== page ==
• Stinger
      March 3, 2012 at 2:08 pm

      They also indulge in the one worst of sins: Contempt prior to investigation.

  3. David
    February 28, 2012 at 7:34 am

    maybe if you showed up to the event you would have an idea on any of your answers instead of hiding behind a computer screen. and as far (going to get the voters from the gay population on Jonathon Ervin’s side) Jonathon Ervin did not put on this event, it was paid for in full by The OUTreach center, OUTreach project, and SOAR GSA. In your attempt to attack a Dem you are attacking kids and making you look like an idiot. It supports equality for all

  4. Matt S
    February 27, 2012 at 8:59 am

    Damn. What color is the moon in your world ace?

    • James
      February 27, 2012 at 5:17 pm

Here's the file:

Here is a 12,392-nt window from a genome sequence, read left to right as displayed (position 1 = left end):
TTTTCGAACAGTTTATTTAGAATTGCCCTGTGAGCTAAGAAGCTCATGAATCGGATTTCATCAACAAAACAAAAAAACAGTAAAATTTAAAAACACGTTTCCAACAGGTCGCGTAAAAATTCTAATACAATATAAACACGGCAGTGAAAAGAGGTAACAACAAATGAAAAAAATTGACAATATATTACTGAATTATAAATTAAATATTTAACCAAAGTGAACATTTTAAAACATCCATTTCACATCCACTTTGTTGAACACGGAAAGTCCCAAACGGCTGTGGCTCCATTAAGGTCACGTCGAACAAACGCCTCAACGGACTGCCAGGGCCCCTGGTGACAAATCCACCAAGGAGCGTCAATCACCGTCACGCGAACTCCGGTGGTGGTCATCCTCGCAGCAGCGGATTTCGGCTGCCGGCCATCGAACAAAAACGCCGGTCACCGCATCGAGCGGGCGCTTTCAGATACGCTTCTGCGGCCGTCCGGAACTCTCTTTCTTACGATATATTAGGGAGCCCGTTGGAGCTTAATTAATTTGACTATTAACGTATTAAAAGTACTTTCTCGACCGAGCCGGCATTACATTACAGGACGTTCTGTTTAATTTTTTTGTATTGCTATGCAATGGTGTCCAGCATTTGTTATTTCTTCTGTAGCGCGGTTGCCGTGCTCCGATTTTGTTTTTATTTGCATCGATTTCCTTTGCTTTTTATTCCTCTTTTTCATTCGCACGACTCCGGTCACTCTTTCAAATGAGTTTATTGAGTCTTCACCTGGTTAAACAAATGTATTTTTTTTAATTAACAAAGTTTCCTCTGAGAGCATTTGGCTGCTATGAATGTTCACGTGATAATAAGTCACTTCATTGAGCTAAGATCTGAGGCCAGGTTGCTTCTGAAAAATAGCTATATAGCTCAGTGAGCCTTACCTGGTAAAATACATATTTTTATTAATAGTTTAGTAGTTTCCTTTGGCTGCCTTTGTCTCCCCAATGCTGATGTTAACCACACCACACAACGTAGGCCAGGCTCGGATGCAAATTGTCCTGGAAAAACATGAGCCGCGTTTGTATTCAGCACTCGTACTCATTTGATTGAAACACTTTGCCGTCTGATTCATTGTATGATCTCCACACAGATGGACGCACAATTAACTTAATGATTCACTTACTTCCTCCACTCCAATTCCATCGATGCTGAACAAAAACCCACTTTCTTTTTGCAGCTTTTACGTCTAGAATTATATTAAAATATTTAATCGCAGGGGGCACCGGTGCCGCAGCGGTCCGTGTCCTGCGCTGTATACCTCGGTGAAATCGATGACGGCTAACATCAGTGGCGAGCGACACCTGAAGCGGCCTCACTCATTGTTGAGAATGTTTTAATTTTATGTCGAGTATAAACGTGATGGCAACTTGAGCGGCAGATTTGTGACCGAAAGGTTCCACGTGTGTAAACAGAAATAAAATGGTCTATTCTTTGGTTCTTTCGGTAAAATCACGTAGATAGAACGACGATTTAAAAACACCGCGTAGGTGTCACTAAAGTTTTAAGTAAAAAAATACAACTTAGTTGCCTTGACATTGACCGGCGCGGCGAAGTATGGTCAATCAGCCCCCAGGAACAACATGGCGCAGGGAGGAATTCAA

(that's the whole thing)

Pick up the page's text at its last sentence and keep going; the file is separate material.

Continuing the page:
LoL.. look at him getting his post’s removed. I have angered the beast!

      • William
        March 3, 2012 at 3:04 pm

        Good work. And, then, the drinking starts and he’ll be back.

  5. James
    February 26, 2012 at 7:21 pm

    [Flagged for inflammatory content and removed]

  6. Achh-Pooka!!
    February 26, 2012 at 5:40 pm

    I don’t see why being openly gay is offensive for other people, why should they be ashamed of something so minor as sexual orientation. I don’t see anything wrong with being discreet about it either, as long as they aren’t experiencing any internal turmoil with being quiet about it. As for telling jokes, they were making an effort to make their presentation engaging and to relieve the tension of how serious these issues can be. And an issue that is not so compelling, that is a matter of opinion. Personally I wish police officers would be more educated and open-minded when handling molestation cases that seem to be rampant in the area, especially “Palmton”. If what I heard from an apparent volunteer of the Valley Oasis program is actually a true testimony.